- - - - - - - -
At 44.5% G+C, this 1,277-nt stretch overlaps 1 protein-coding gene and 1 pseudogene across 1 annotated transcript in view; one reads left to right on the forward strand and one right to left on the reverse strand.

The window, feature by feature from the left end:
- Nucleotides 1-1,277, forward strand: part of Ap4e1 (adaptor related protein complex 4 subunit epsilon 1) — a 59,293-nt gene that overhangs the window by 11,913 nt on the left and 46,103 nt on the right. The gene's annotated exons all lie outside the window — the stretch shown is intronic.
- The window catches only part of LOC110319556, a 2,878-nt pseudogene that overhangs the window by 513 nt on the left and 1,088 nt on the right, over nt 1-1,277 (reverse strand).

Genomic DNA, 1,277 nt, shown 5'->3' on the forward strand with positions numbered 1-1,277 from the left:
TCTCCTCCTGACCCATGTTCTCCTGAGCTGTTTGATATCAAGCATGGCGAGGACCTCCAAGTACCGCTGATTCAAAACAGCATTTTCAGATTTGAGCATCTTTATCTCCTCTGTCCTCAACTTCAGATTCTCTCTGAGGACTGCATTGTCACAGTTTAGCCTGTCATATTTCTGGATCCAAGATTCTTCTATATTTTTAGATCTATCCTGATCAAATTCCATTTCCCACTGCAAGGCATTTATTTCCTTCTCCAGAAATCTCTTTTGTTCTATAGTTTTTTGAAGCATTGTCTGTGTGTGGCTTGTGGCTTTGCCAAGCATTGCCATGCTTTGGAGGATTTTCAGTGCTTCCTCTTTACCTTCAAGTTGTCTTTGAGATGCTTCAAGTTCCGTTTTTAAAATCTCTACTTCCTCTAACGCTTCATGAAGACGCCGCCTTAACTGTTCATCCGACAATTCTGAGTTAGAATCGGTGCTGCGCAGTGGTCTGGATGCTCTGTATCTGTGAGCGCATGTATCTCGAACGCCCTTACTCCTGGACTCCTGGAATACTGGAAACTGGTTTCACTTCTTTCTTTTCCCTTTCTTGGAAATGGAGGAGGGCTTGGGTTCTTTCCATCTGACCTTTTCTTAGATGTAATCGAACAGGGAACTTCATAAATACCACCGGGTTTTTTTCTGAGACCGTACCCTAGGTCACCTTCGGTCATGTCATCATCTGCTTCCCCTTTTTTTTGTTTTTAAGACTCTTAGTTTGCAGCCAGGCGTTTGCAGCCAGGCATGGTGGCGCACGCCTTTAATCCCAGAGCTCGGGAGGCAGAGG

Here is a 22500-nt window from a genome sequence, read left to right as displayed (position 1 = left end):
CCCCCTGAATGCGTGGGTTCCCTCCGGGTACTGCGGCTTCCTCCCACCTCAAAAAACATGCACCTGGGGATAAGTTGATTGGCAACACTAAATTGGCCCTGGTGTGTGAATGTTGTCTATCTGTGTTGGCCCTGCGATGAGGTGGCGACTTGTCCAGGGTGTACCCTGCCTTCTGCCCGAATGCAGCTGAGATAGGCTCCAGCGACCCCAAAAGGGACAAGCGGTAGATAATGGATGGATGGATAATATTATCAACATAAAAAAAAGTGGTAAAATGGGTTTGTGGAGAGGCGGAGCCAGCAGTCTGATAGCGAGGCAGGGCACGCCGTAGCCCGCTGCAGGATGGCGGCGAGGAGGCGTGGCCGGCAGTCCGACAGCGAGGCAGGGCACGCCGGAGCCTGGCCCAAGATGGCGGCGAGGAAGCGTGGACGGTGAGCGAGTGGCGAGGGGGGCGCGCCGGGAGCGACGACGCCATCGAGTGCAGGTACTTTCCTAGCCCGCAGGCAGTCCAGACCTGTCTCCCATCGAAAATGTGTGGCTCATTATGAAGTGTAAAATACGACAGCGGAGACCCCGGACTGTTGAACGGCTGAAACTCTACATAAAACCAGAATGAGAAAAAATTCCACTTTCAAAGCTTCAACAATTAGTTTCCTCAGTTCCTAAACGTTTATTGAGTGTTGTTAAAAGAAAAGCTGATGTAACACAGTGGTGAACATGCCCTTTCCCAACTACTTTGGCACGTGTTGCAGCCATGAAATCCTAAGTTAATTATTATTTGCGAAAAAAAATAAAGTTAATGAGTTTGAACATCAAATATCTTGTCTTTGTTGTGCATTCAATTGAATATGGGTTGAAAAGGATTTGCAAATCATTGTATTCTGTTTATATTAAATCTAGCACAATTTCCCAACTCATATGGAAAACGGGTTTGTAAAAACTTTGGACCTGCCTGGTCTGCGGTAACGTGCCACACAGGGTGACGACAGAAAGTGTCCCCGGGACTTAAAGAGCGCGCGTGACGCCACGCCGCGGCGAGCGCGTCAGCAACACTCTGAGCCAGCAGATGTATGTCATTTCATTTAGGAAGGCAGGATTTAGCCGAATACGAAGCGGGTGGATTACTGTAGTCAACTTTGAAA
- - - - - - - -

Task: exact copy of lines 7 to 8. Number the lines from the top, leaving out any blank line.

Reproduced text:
Here is a 22500-nt window from a genome sequence, read left to right as displayed (position 1 = left end):
CCCCCTGAATGCGTGGGTTCCCTCCGGGTACTGCGGCTTCCTCCCACCTCAAAAAACATGCACCTGGGGATAAGTTGATTGGCAACACTAAATTGGCCCTGGTGTGTGAATGTTGTCTATCTGTGTTGGCCCTGCGATGAGGTGGCGACTTGTCCAGGGTGTACCCTGCCTTCTGCCCGAATGCAGCTGAGATAGGCTCCAGCGACCCCAAAAGGGACAAGCGGTAGATAATGGATGGATGGATAATATTATCAACATAAAAAAAAGTGGTAAAATGGGTTTGTGGAGAGGCGGAGCCAGCAGTCTGATAGCGAGGCAGGGCACGCCGTAGCCCGCTGCAGGATGGCGGCGAGGAGGCGTGGCCGGCAGTCCGACAGCGAGGCAGGGCACGCCGGAGCCTGGCCCAAGATGGCGGCGAGGAAGCGTGGACGGTGAGCGAGTGGCGAGGGGGGCGCGCCGGGAGCGACGACGCCATCGAGTGCAGGTACTTTCCTAGCCCGCAGGCAGTCCAGACCTGTCTCCCATCGAAAATGTGTGGCTCATTATGAAGTGTAAAATACGACAGCGGAGACCCCGGACTGTTGAACGGCTGAAACTCTACATAAAACCAGAATGAGAAAAAATTCCACTTTCAAAGCTTCAACAATTAGTTTCCTCAGTTCCTAAACGTTTATTGAGTGTTGTTAAAAGAAAAGCTGATGTAACACAGTGGTGAACATGCCCTTTCCCAACTACTTTGGCACGTGTTGCAGCCATGAAATCCTAAGTTAATTATTATTTGCGAAAAAAAATAAAGTTAATGAGTTTGAACATCAAATATCTTGTCTTTGTTGTGCATTCAATTGAATATGGGTTGAAAAGGATTTGCAAATCATTGTATTCTGTTTATATTAAATCTAGCACAATTTCCCAACTCATATGGAAAACGGGTTTGTAAAAACTTTGGACCTGCCTGGTCTGCGGTAACGTGCCACACAGGGTGACGACAGAAAGTGTCCCCGGGACTTAAAGAGCGCGCGTGACGCCACGCCGCGGCGAGCGCGTCAGCAACACTCTGAGCCAGCAGATGTATGTCATTTCATTTAGGAAGGCAGGATTTAGCCGAATACGAAGCGGGTGGATTACTGTAGTCAACTTTGAAA